The university clarified its sexual stewardship policy for students, faculty and staff in an email last Monday from Dr. Phil Schubert, president of the university.
Wording in the previous policy referred to all employees generically, but the administration has reviewed and clarified that student employees in general will be considered students first and are governed by the Student Code of Conduct rather than the Employee Code of Conduct, which prohibits “same-sex dating, relationships, or marriage; or sexual activity outside of marriage between a man and woman.”
Schubert said a small number of students employment roles considered to have spiritual mentoring responsibilities, such as resident assistants and summer camp counselors, would include similar restrictions within the job descriptions.
“While the previous approach on sexual stewardship centered on disciplinary action, it will now focus on developing relationships with students, reinforcing what we believe the Bible teaches regarding healthy relationships and walking alongside them as they grow in their faith,” Schubert said in an email.
Schubert said the policy changed the approach with students, particularly those as employees of the university. Regarding faculty and staff, the policy remains the same – same-sex dating relationships are not permitted.
“We believe that significant spiritual mentorship is taking place in those areas and we’re asking those individuals, be it student, faculty or staff to behave and support the university’s values on relationships,” Schubert said. “In this particular circumstance, it’s the model of marriage being between a man and a woman, and we would ask that they be in relationships that conform to a traditional model. That is a requirement of being in those two roles as students.”
According to Schubert, the primary goal of conversations regarding LGBTQ+ policies throughout the past year has been to listen and gain perspective as well as to commit to clarifying the decisions at the right time.
“The Board of Trustees’ guidance on sexual stewardship affirms our commitment to the traditional view that sexual activity is reserved for marriage between a man and a woman,” Schubert said in the email. “As a result, our long-standing policies for faculty and staff remain in place.”
Leading up to the policy reconsideration, the Senior Leadership Team invited student leaders to engage in conversation as voices for the student body. Ty Kelley, executive president of Student Government Association, participated in discussions as a mediator between students and administration.
As a student, Kelley said he was surprised at how invested the Senior Leadership Team was in the sexual stewardship policy.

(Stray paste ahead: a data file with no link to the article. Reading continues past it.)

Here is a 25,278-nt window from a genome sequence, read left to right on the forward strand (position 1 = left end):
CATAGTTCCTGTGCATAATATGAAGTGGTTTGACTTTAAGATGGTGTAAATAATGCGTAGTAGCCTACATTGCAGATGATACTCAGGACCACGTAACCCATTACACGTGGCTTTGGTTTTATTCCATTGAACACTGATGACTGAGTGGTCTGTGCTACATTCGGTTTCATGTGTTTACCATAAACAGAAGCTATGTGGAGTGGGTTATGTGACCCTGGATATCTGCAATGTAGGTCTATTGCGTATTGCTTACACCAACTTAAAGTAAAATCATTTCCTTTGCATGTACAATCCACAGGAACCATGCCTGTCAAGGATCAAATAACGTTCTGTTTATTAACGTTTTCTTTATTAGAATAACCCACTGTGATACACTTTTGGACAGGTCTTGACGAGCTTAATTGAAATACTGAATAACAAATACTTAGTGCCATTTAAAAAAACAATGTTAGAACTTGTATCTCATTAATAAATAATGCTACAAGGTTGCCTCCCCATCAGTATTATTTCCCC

“They didn’t want to make a decision fast,” Kelley said. “I applaud them for having the conversation and being so ready to invite different groups and hear different perspectives. They all personally wanted what was best for the student.”
Over the summer, SGA released a statement in response to a column in the Abilene Reporter-News by former associate director of residence life Jenny Boyer, saying: “Student Government Association (SGA) supports the leadership of our university, which is faced with difficult and challenging decisions every day. We do not support policies that discriminate, marginalize or dismiss any student or group of this university. Student Government Association has always kept, and will continue to keep, all students at the forefront of our advocacy regardless of their race, gender, sexual orientation, ethnicity or background.”
Because of SGA’s 30-day policy, the statement is no longer available.
Kelley said SGA plans to take on a bigger role in leading the conversation now that administration has a foundation for the policy.
“SGA has to be the leader of that discussion. I envision us continuing to have these conversations through things like forums. We exist to represent the student voice as much as possible,” Kelley said.
Since the email, Schubert said the response has been positive, but the conversations will continue to help develop policy further, possibly including more open forums.
“Along the way, our journey is to really look at this broader landscape of relationships and sexual stewardship for all students,” Schubert said. “This is not just an LGBT issue, but I realize that is typically what the media is interested in covering. This is a broader issue, and as a community of people, how do we want all of us to live in the context of sexual stewardship.”
Schubert said the university has tried to create environments to listen to other viewpoints and interpretations as well as promote dialogue with open questions and answers that leave nothing but clarity.
“Often we find that in this conversation, there are frequent misinterpretations and misconceptions that need to be clarified so that they don’t create a hurtful or harmful situation.”
In the sexual stewardship section of the Student Code of Conduct, the university reinforced its belief in the Bible as true and reliable. Regardless of differing interpretations of scripture pertaining to same-sex relationships, the Code of Conduct says the university encourages all students to “engage in this issue with Christian care and compassion.”
Schubert said he does not anticipate any substantive changes in the near future, but encourages “healthy and constructive dialogue on these important issues, modeling how a Christian community can best glorify God and promote unity even when we see certain matters differently.”